Site-level infestation with triatomines was re-evaluated at each study house at 1, 6, 10 and 22 MPT (i.e. mid-May and mid-October 2018, late February 2019 and February 2020, respectively) using timed manual searches with a dislodging aerosol, as before. Triatomines were also collected after the stipulated search interval (post-timed searches) to increase the number of triatomines for identification of blood meal sources and T. cruzi infection. On each survey, we recorded the number of dogs and peridomestic sites in the household and asked householders whether they had sighted any triatomine in their dwellings over the previous period (i.e. householder notification), whether they had applied insecticides (including type of application and insecticide) and/or whether they had modified the structure of target sites.

Host-feeding patterns

All triatomines collected were identified to species, stage and sex, and preserved as described previously [43, 44]. To determine host-feeding sources, third-instar nymphs and later stages collected by timed searches or householders were dissected, the blood meal extracted in microtubes containing phosphate-buffered saline with crystal violet and tested with a direct ELISA assay against human, dog, cat and chicken antisera with high sensitivity and specificity values [43]. These are the most frequent blood meal sources in the study ecotopes [44, 45]. The tested samples included all triatomines collected in target sites by timed searches in domiciles and up to 20 triatomines per peridomestic site by survey and treatment group, plus 70 triatomines collected by householders and 12 triatomines collected from non-target sites. We report the proportion of reactive triatomines (i.e. those positive by any of the tested antisera) that contained each type of host blood (i.e. host blood index).

Vector infection

Triatomine infection with T. cruzi was determined by kDNA-PCR, except for four insects collected in control houses at 0 MPT, which were microscopically examined at 400× magnification [46]. For molecular identification, we processed up to five third instars or later stages from each target site selected for blood meal identification plus 63 insects collected by householders and 13 triatomines collected from non-target sites. Rectal ampoules were mixed with 50 μl of sterile water and boiled for 10 min, following which parasite DNA was extracted using DNAzol® (Invitrogen, Thermo Fisher Scientific, Waltham, MA, USA) following standard procedures [47]. We used a hot-start PCR targeting a 330-bp amplicon of the kinetoplast minicircle [48]. PCR products were run in a 2% agarose gel and the products visualized under UV using Gel Red® (Biotium, Hayward, CA, USA).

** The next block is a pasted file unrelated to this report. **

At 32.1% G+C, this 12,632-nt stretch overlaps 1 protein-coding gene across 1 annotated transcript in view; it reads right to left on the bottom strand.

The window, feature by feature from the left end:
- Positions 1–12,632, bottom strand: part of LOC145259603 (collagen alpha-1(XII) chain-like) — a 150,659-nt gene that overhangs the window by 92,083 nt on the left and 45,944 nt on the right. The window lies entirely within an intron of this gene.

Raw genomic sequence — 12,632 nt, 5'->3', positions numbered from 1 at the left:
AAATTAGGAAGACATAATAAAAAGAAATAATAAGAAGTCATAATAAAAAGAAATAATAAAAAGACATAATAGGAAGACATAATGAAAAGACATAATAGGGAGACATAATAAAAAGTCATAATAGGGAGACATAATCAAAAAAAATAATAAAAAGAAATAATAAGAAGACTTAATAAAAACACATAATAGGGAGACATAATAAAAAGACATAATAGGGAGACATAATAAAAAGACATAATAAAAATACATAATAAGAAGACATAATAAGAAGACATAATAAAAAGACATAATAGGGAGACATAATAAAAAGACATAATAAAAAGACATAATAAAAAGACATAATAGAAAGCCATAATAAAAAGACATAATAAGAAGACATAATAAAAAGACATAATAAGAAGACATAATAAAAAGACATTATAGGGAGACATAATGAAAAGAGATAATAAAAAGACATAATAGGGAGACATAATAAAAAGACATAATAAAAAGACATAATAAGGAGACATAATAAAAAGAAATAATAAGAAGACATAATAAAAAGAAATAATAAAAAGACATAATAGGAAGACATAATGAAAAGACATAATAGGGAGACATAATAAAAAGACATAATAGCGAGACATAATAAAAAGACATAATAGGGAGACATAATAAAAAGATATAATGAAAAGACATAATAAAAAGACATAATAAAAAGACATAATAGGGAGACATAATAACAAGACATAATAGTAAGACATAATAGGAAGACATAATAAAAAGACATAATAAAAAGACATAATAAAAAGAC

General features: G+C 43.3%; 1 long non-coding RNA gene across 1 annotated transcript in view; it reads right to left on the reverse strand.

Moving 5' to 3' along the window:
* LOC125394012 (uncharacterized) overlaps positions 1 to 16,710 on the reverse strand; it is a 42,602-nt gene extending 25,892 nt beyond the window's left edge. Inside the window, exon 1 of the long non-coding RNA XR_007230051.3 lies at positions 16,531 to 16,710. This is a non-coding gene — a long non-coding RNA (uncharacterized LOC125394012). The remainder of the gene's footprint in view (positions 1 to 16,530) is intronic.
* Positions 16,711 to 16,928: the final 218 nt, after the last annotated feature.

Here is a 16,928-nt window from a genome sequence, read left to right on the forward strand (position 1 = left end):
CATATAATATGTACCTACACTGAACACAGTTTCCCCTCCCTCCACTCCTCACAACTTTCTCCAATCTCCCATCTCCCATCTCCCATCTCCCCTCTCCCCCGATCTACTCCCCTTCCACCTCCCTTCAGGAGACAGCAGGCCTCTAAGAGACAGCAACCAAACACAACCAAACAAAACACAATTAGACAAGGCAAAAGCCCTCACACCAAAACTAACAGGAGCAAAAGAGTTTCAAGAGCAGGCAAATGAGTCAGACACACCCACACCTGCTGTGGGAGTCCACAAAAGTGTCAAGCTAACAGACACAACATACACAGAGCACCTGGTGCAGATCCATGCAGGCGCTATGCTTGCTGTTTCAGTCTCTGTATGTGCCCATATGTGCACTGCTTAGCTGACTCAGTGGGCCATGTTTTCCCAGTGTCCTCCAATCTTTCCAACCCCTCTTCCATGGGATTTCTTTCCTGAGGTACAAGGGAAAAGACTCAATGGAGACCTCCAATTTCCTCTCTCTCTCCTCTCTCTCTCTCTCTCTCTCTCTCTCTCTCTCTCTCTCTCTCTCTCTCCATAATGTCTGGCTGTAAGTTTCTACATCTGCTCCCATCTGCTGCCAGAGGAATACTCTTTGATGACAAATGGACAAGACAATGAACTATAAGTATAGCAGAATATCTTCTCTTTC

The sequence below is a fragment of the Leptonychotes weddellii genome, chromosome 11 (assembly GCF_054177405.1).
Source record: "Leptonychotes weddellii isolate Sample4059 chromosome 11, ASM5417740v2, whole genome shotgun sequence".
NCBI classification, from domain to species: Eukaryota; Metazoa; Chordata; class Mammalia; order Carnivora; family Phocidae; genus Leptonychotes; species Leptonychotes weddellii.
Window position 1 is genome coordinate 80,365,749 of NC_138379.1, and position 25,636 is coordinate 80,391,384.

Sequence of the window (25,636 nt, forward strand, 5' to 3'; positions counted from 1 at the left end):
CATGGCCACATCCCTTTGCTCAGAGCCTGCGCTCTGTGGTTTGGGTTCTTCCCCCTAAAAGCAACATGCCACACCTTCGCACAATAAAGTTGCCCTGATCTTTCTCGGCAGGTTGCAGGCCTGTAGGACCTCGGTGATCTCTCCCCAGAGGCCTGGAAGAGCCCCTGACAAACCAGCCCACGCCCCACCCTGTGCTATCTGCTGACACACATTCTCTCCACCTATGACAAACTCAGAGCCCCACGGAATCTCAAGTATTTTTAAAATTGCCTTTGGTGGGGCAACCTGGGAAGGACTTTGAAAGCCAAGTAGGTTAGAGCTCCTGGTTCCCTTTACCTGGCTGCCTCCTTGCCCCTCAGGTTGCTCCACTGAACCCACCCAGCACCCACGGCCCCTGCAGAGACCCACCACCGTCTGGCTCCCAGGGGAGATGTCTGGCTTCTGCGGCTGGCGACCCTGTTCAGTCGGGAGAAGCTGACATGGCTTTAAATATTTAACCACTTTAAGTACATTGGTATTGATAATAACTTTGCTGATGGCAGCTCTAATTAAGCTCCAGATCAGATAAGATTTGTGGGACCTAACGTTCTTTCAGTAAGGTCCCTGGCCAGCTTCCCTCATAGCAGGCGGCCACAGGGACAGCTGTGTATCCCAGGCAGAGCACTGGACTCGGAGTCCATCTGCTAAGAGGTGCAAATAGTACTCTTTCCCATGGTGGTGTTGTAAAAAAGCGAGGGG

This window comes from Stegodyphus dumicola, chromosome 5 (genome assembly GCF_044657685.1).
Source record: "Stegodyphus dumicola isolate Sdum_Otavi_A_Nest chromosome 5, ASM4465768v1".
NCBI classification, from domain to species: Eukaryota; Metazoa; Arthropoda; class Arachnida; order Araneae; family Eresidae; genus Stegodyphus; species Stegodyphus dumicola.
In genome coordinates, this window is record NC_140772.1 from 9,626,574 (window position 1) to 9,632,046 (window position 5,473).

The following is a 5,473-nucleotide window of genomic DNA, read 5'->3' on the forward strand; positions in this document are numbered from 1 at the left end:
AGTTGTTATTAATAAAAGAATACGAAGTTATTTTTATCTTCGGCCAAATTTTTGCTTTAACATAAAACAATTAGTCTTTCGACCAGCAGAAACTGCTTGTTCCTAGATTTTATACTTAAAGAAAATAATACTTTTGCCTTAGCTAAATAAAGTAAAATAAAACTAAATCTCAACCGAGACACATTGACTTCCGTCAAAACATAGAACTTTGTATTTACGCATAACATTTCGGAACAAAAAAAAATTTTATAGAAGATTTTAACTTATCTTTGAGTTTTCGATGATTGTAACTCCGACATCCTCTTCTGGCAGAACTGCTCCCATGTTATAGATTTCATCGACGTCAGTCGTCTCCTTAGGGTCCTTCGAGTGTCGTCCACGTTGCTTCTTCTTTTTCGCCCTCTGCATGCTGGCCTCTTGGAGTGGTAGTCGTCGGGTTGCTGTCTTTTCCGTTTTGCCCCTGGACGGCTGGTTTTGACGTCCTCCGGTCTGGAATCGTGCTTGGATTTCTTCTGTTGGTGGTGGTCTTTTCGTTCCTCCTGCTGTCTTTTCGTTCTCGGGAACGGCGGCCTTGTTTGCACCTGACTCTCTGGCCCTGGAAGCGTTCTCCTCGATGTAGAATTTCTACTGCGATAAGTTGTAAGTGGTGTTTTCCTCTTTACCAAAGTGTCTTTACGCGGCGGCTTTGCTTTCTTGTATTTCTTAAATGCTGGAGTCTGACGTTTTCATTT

Data analysis

All data management and statistical analyses were conducted in Stata 15.1 (Stata Corp., College Station, TX, USA). We tested the effects of fluralaner treatment on site-level infestation and triatomine abundance (response variables) relative to 0 MPT using random-intercept logistic (with robust standard errors) and negative binomial regression, respectively, in each cohort of houses taken separately. Odds ratios (OR) and relative abundance ratios (RA) were adjusted for time post-treatment (in months) set as a continuous variable.

Fluralaner effects on host blood indices and vector infection (response variables) over time post-treatment were examined using the Cochran–Mantel–Haenszel (CMH) test. For a meaningful assessment of treatment effects on both variables, we combined the outcomes at 0 and 1 MPT to represent baseline status (to allow for the presumably long induction period of fluralaner via randomly distributed contacts, leading to the eventual survival of pre-treatment insects for 1–2 months and the extended detectability of blood meals by ELISA up to 3 months post-feeding depending on temperature and blood meal size) and pooled subsequent blood meal outcomes from 6 MPT onward as post-treatment status since sample sizes precluded a more detailed analysis. For bug infection, we kept separate observation times over 6, 10 and 22 MPT. These analyses were conducted separately for each main type of ecotope (domiciles, storerooms and kitchens combined vs. other peridomestic habitats mainly or only used by chickens) based on previous studies showing that bug infection was concentrated in the former habitats [46], as were human blood meals. For a summary measure of time-dependent effects of fluralaner treatment on infected-bug abundance across ecotopes, we log-transformed the response variable (after summing 1 unit to every value) and used random-intercept regression as described above.

Results

Infestation follow-up